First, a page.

Weaning Advice

Signs Your Baby is Ready to Start Weaning

6 min read

It can be exciting when you first notice your little one taking an active interest in food!

Knowing when to start introducing new tastes and textures to your baby can be confusing, but here at Babease, we’re here to help!

When Should I Give My Baby Solid Foods?

Baby-led weaning, or any other form of weaning, is one of many milestones new parents experience. It can be so much fun when your little foodie starts to experience different foods and becomes a part of family mealtimes!

It is often recommended that weaning starts at around six months, but no earlier. This age is only a guide, however, and what’s right for your baby might be slightly different.

Some parents can be unsure about when to start weaning for their child, which is perfectly understandable. Little ones have their own personalities and develop specific skills at a different speed to others.

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Why Wait Until Six Months?

Sometimes, babies might show one or more of the weaning signs before they reach six months. When this happens, it’s understandable that parents might wonder why they should continue waiting until beginning the weaning process.

There are many reasons why you shouldn’t begin the weaning process before six months of age. One of the main reasons is that milk feeds (breast or formula) provide all the nutrients little ones need during the first six months. Another is that baby’s stomachs need time to develop so they can handle solid foods.

However, every baby’s development is different. In the same way that some little foodies may not be ready until after six months, others may develop faster. Some babies are able to start weaning after four months, but check with a healthcare professional beforehand if you think your little one is ready at this early stage.

So, how do you know exactly when your little one is ready to start their adventure into the world of food? There are some tell-tale signs in their behaviour which can help you understand when might be the best time.

Sitting Steady

The first sign that your baby is ready to start weaning is sitting. In particular, they should be able to stay in a sitting position and also hold their head steady.

This first step is essential because sitting up straight will help your little one to digest new foods. When they start weaning, a high chair can help them stay upright while eating, but it’s important that they’re able to do this themselves.

A baby sitting upright with their sibling outside

Baby Co-Ordination

Another sign that your baby might be ready for weaning is co-ordination between their hands, eyes and mouth.

This point is particularly essential for baby-led weaning, as your little one will need to hold onto foods and bring them to their mouth. If your baby isn’t able to hold onto small things, then they might not be ready just yet – don’t worry, they will be!

Despite its apparent links to baby-led weaning, co-ordination is important for every kind of weaning.

Swallowing Food

Another sign that they’re ready to start weaning is actually swallowing their food and not pushing it back out.

If your little one is pushing food out with their tongue, don’t worry, as they eventually grow out of this habit. Weaning is as much about patience as it is exploring food, and this applies to the weeks before weaning.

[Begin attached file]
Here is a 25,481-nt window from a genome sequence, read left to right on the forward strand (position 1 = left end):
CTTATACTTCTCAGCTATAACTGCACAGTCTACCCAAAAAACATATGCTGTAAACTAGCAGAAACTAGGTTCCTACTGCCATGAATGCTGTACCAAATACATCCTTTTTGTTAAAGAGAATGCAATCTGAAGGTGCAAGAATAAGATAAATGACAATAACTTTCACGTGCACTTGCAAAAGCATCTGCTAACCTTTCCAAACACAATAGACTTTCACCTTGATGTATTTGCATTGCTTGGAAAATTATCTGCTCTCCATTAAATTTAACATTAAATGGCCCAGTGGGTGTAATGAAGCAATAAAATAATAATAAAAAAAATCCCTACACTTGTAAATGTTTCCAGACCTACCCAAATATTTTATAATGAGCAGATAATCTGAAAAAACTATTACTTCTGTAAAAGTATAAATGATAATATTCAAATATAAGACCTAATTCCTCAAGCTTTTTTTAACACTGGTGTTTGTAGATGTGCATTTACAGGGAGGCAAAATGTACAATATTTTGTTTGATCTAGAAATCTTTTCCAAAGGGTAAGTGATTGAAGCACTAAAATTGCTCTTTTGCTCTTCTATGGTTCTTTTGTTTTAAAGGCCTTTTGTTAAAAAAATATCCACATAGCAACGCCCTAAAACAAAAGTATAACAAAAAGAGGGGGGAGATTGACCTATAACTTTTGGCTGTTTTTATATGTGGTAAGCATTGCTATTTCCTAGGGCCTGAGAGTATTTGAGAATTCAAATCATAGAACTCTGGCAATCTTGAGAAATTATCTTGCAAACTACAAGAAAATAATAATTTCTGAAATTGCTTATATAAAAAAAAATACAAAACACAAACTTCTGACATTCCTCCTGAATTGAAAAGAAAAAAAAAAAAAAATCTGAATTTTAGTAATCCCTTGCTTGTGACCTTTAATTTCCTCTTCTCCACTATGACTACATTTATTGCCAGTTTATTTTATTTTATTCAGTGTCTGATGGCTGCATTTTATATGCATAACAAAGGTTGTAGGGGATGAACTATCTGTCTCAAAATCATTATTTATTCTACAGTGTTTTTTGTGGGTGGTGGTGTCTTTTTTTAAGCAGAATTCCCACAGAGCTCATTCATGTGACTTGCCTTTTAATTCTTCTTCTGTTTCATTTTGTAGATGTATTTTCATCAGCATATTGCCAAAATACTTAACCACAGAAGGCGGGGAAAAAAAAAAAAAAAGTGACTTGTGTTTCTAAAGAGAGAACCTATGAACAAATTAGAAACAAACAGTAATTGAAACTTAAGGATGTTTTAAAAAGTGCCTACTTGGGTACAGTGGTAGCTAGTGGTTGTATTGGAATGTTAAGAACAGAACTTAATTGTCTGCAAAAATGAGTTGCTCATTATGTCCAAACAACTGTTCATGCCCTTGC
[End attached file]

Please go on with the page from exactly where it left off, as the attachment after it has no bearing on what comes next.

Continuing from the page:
False Baby Weaning Signs

The three signs mentioned above are what to look for before beginning the weaning journey with your little one. When they reach around six months, they will often appear together, which is when you should look to start your foodie adventure!

There are other signs that little ones show at around this age or just before which are sometimes mistakenly seen as being ready for weaning. These include:

  • Chewing their fist.
  • Waking up more often at night.
  • Wanting extra milk feeds.

These signs are perfectly normal for little ones around the weaning age. Still, they do not necessarily mean they’re ready to start weaning. It also doesn’t mean they’re becoming any more hungry than usual.

A baby feeding themselves during baby-led weaning

What to Expect When Starting Weaning

Once you notice your little one sitting upright, co-ordinating their hands and swallowing food after six months, you can be confident about starting the weaning journey.

It’s best to start with simple tastes and textures, such as one vegetable at a time. Purees are often recommended, but you can try different textures, like mash, depending on how your baby interacts with the food.

In the beginning, weaning is just about exploring new tastes and textures for your little one. They might not eat much at first, and their nutrients will still mainly come from milk feeds.

As mentioned, patience is a huge part of the weaning process. Continue to offer a variety of foods to your little one, even if they appear to not like particular tastes at first.

It’s recommended to try solid foods before their usual milk feed, but if they are full or not interested, that’s fine. You can simply continue the weaning journey next time they show an interest.

Weaning is an adventure, so it’s also important that you and your little one have fun! Your baby will often look to follow your lead, so eating at the same time as them and praising their efforts can help with their progression.

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Weaning can be such an exciting time for your little one as they begin their first steps into the wonderful world of food! Here at Babease, we love supporting parents during the journey, both with our organic vegetable pouches and also the advice on our blog.

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